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4 Powerful Ways to Double Your Productivity (Without Coffee)

4 Powerful Ways to Double Your Productivity (Without Coffee)

For decades now, we have depended on the caffeine from coffee to keep us alert and productive.

While coffee can be beneficial, it also has its downsides, as we wrote in Rype’s blog. In fact, coffee is not a necessary component for us to increase our productivity if we have the right strategies in place.

By leveraging the resources we have in our lives, planning our day strategically, and some mindful practices, we can get more done in less time without depending on coffee.

Here are the 4 powerful ways to double your productivity.

1. Practice the art of not thinking

The skill of not thinking is one that is easier said than done.

Our brains are wired to constantly be thinking, that it feels strange to simply shutting of our thoughts. In fact, the average individual has over 60,000 thoughts a day!

This is where meditation comes in.

For decades now, meditating has been the go to practice for stress relief.
The endless benefits of meditation includes: increased attention span, improving brain function, better quality of sleep, and more.

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Meditation does not necessarily mean sitting cross-legged in a pitch black room with your eyes closed (although it could). Depending on your personality, meditation could mean a mantra you say to yourself, a relaxing breakfast where you savor each bite, or it could even mean taking a nice, long hike. Here are the several unique ways to meditate, depending on your personality.

2. Priming

Priming is another powerful method that can help you feel more energy by changing your physical state, boost brain power, and preparing your mind to increase productivity in the morning.
If forcing yourself not to think seems impossible, then priming may be for you.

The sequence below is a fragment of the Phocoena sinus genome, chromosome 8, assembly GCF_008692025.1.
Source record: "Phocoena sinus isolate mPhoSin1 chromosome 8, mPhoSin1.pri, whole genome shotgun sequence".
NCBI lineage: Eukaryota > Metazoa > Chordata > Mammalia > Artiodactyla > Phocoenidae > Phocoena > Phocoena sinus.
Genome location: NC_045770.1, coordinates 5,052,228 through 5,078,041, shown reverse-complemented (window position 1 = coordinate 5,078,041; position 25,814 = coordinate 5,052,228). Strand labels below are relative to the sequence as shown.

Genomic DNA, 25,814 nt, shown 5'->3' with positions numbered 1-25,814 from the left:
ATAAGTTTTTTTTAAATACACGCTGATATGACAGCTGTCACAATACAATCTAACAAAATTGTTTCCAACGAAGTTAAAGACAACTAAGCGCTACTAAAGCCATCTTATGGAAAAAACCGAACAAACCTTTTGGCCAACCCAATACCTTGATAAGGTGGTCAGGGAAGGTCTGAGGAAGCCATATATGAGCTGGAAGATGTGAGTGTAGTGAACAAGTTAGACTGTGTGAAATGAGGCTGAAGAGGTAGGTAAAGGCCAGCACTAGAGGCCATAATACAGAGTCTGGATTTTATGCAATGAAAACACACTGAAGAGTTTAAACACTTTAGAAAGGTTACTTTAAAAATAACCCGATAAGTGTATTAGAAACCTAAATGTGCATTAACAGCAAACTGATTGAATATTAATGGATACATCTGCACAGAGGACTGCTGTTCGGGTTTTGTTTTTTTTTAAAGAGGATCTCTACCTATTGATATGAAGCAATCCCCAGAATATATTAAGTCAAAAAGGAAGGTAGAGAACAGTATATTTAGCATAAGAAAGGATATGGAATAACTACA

Here is the method that Tony Robbins advocates:

The first thing you should do is change your physical state. This could mean hopping into a cold shower, doing a few jumping jacks, or deep breathing for 30 seconds. If you want to learn the full method of breathing that Tony preaches, click here to listen.

From there, you:

#1. Sit up on your bed or chair and close your eyes.

#2. Think of three things that you’re grateful for, spending one minute thinking of each (3 minutes)

Ask yourself questions like:

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  • Who do you love?
  • Who loves you?
  • What is the wealth you have currently in your life — technology? choices? friends? books? ideas? opportunities?
  • What’s right in your life?
  • What’s beautiful?
  • What’s magical?

#3. Think of three things that you envision yourself creating in your life. Focus on the future, but state it as if you have already achieved it.

It could be:

  • “I’m a successful entrepreneur, living life the way I want, with my own rules.”
  • “I have the deepest, most loving relationship with my partner.”
  • “I can speak fluent Spanish and able to connect with anyone as I travel.”

3. Take strategic breaks

Sleep deprivation is a big deal, and even a norm in our society.

A recent Harvard study estimated that sleep deprivation costs American companies $63.2 billion a year in lost productivity. When we’re working at high intensity for more than 90 minutes, we begin to rely on stress hormones — adrenalin, noradrenalin and cortisol — to keep us going.  In the process, we move from parasympathetic to a sympathetic arousal — a physiological state more commonly known as “fight or flight.”

This doesn’t have to mean sleeping 10 hours a day, instead of your normal 8.
By taking strategic naps during the day, you can revitalize your mind and give your brain the rest it needs to increase productivity.

When night shift air traffic controllers were given 40 minutes to nap — and slept an average of 19 minutes — they performed higher on tests that measured vigilance and reaction time.

Longer naps have an even more profound impact than shorter ones. Sara C. Mednick, a sleep researcher at the University of California, Riverside, found that a 60 to 90-minute nap improved memory test results as fully as did eight hours of sleep.